The British Trust for Ornithology (BTO) have fitted state-of-the-art satellite tags to eight more Common Cuckoos over the last few weeks as part of their ongoing study to help understand why this iconic bird is disappearing from large parts of the UK.
During the last four years scientists at the BTO have been following Cuckoos as they make their way to and from Africa. This has identified two distinct southerly migration routes: one through the western Mediterranean, taking in Spain, Morocco and West Africa, and the other crossing the central Mediterranean, through Italy and the central Sahara.
Cuckoo has shown alarming declines during the last 25 years, with the most shocking losses being found in England; almost three-quarters of English-breeding Cuckoos have disappeared. In Scotland they are doing much better, increasing by 3 per cent in just over a decade.
Tagged male Common Cuckoo (Photo: Paul Stancliffe/BTO)
So far, all of the tagged Scottish and Welsh Cuckoos have taken the central route, while only Cuckoos from England have taken the western route and BTO scientists want to know if this is contributing to their different fortunes in the UK. Now they need to know which route birds from northern England take and whether this differs east and west of the Pennines.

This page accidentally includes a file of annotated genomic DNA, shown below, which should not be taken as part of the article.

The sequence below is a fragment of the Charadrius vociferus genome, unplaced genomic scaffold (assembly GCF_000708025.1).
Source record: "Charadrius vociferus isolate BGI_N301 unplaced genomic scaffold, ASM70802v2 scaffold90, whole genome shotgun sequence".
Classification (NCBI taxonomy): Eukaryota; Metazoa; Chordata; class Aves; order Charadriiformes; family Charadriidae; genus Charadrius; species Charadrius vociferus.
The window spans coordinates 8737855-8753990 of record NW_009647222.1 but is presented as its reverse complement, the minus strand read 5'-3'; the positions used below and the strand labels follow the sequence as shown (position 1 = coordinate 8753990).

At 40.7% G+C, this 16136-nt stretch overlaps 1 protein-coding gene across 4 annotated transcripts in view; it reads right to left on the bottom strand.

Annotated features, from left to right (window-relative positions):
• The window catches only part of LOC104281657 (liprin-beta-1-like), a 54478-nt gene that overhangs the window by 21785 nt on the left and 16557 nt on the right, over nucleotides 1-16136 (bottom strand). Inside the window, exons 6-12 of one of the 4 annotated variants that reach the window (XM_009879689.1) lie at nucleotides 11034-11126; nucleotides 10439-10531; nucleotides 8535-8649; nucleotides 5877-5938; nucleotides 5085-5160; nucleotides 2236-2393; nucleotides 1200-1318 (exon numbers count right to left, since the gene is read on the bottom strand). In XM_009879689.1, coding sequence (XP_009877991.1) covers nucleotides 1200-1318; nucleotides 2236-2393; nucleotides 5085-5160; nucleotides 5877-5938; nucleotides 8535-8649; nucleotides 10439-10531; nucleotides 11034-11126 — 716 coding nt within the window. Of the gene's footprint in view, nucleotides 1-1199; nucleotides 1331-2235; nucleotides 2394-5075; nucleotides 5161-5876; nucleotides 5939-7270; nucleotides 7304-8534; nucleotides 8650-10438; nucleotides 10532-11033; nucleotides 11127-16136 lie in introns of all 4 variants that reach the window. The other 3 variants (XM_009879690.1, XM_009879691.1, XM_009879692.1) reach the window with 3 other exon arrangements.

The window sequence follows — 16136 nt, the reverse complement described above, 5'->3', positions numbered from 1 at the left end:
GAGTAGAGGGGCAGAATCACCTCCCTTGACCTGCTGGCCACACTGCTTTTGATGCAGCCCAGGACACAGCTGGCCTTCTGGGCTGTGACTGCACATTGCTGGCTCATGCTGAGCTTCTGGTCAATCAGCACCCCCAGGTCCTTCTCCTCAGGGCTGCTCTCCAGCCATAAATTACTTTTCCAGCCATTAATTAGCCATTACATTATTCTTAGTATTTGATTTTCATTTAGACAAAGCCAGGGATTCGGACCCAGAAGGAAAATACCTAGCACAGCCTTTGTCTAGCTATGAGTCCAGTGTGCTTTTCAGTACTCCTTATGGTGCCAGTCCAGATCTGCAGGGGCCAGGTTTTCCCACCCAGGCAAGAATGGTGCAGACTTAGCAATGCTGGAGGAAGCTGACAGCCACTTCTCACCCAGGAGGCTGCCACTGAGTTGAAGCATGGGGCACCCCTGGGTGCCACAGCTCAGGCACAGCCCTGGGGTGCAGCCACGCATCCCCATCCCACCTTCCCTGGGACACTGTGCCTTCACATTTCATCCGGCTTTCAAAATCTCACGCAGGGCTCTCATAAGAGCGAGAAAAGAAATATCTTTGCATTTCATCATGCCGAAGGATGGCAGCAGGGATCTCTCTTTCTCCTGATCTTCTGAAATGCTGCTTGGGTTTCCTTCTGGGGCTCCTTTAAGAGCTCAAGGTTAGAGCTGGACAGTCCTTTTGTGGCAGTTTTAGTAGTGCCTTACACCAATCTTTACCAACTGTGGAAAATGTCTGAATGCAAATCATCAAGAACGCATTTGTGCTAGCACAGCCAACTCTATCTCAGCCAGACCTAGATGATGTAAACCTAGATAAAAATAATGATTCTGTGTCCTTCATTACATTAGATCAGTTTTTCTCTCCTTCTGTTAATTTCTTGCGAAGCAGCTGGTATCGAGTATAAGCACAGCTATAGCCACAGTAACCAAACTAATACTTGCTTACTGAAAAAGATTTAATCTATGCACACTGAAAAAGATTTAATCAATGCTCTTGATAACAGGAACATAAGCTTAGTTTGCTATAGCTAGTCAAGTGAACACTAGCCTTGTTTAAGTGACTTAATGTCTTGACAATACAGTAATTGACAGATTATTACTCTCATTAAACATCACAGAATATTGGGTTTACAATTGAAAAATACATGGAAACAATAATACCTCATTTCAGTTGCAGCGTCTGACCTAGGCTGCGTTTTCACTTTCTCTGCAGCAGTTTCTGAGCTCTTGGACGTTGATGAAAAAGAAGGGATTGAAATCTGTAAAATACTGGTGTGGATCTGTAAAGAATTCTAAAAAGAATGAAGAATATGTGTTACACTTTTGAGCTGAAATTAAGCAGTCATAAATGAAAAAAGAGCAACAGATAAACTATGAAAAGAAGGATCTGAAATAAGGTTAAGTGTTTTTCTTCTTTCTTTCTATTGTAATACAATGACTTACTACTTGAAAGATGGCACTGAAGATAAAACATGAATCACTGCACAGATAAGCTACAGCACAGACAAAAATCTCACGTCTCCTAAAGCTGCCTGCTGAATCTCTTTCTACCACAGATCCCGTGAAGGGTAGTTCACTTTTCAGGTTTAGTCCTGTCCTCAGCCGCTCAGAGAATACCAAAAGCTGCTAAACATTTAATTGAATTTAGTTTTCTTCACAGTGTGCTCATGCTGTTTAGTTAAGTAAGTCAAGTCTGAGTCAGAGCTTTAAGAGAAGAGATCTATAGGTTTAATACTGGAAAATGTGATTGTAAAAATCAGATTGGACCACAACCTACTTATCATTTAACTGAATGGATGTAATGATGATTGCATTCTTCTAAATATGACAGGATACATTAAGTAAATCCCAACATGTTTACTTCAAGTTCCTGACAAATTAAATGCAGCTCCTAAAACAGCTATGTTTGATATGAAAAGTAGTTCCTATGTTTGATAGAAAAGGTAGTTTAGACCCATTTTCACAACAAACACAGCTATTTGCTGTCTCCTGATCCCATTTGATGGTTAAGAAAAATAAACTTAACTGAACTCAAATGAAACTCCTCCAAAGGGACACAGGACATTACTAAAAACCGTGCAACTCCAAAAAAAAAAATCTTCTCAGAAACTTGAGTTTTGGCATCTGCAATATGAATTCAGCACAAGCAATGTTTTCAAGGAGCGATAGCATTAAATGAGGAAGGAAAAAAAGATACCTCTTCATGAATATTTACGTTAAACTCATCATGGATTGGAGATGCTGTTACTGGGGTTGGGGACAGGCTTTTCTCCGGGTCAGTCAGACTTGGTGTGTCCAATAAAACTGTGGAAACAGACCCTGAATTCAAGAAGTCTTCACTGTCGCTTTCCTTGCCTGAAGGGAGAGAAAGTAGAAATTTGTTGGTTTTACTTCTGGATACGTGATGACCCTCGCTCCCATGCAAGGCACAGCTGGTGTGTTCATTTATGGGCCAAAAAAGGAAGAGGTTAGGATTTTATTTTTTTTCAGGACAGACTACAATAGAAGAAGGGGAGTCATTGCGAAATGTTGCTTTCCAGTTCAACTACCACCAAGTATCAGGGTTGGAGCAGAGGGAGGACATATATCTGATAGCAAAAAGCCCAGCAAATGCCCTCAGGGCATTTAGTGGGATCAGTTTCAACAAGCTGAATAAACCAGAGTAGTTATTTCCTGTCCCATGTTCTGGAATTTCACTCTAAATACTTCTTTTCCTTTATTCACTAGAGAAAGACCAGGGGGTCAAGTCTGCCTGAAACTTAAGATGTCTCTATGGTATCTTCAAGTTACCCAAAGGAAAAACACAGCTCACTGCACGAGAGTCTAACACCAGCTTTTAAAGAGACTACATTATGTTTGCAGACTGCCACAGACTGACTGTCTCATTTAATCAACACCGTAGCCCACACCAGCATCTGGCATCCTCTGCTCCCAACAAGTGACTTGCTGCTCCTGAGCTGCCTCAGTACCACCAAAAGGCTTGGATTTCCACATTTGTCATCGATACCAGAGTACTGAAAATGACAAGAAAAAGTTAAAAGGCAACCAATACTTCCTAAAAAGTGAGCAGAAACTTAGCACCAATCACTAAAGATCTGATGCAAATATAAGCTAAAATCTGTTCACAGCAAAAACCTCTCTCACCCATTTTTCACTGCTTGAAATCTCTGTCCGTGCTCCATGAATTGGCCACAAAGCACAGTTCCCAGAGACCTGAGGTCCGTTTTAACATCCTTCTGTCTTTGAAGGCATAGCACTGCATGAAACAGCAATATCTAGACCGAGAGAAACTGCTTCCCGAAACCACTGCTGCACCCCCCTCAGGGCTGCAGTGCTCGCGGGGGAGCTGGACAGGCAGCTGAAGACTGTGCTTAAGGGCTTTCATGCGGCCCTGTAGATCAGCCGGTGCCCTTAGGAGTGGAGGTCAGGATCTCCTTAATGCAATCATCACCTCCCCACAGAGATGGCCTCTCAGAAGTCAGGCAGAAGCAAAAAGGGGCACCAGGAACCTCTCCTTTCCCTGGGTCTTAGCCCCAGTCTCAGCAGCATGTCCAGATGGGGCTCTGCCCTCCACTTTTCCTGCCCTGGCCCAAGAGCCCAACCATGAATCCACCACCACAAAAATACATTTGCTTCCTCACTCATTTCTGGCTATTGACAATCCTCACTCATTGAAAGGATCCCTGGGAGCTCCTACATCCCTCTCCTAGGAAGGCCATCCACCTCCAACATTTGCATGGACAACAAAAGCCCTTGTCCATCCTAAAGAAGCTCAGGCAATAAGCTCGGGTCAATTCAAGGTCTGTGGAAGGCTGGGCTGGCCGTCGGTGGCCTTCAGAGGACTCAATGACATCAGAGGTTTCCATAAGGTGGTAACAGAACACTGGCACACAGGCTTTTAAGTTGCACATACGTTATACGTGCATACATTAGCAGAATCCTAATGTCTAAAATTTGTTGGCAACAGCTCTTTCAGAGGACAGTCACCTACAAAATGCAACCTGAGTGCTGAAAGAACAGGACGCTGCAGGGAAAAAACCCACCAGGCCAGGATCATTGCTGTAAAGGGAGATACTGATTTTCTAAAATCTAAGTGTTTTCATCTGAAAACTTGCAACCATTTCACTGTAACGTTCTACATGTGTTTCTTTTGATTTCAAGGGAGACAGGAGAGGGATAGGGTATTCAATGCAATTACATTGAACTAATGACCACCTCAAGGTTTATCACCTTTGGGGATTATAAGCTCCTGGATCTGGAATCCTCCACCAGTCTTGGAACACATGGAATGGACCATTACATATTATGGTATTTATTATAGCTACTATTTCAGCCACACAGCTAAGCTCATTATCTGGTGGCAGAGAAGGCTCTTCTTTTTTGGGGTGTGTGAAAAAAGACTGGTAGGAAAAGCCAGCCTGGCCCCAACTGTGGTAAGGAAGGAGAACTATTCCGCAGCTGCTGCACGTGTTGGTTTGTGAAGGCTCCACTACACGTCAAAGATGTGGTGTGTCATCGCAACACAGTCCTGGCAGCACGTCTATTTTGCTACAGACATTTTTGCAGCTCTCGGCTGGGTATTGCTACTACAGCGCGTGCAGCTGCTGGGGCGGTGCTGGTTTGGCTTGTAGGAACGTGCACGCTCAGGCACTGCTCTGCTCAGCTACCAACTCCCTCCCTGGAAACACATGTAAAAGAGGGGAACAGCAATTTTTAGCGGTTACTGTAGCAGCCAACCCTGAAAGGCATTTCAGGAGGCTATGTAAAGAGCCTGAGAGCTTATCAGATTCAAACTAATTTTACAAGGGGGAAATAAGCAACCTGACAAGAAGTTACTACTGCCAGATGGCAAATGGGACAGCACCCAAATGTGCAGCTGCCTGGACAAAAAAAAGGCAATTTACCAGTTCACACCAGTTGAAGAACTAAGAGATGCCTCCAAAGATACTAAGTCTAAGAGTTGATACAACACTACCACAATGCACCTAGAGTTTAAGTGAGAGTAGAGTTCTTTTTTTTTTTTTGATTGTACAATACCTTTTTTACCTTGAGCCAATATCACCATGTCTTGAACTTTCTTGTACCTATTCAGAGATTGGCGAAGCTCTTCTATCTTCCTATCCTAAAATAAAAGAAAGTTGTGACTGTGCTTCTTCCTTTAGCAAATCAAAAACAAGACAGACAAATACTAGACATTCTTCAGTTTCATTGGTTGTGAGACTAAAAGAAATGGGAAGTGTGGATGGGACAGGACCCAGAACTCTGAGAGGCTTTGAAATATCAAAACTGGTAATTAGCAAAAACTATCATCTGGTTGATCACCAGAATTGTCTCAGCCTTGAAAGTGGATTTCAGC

To find this out, Cuckoos have been tagged from either side of the Pennines; three in North Yorkshire, two in Lancashire and one in West Yorkshire, as well as one in Wales and one further south in Sherwood Forest.
The latter bird has already begun his long journey to the Congo rainforest and is currently in France, north of Vichy; the other seven may not be too long in following him.
Dr Chris Hewson, lead BTO scientist on the project, said: "The Cuckoo project has entered a very exciting phase. We now know more about the general routes that our birds take to get to central Africa, and how they use different sites as staging posts. But we are now completing our knowledge of what Cuckoos from different parts of the UK do and how this might be affecting populations in different areas. None of this would be possible without the generosity of our supporters, members and Cuckoo sponsors."
Six of the birds are to be named by schools that have been entered into a naming competition, as part of a partnership working with EDF Energy and their award-winning education programme, the Pod. The names of all six birds will be revealed by the end of the month. One of the three birds tagged at RAF Fylingdales in North Yorkshire, who monitor the satellites that will be tracking the Cuckoos' journeys, has been named by staff as Vigilamus. This is quite apt as it is the station motto meaning 'We are watching'. All of the new birds can be followed as they make their way south on the BTO website, revealing their choice of route for the first time. You can follow your favourite and sponsor them at www.bto.org/cuckoos.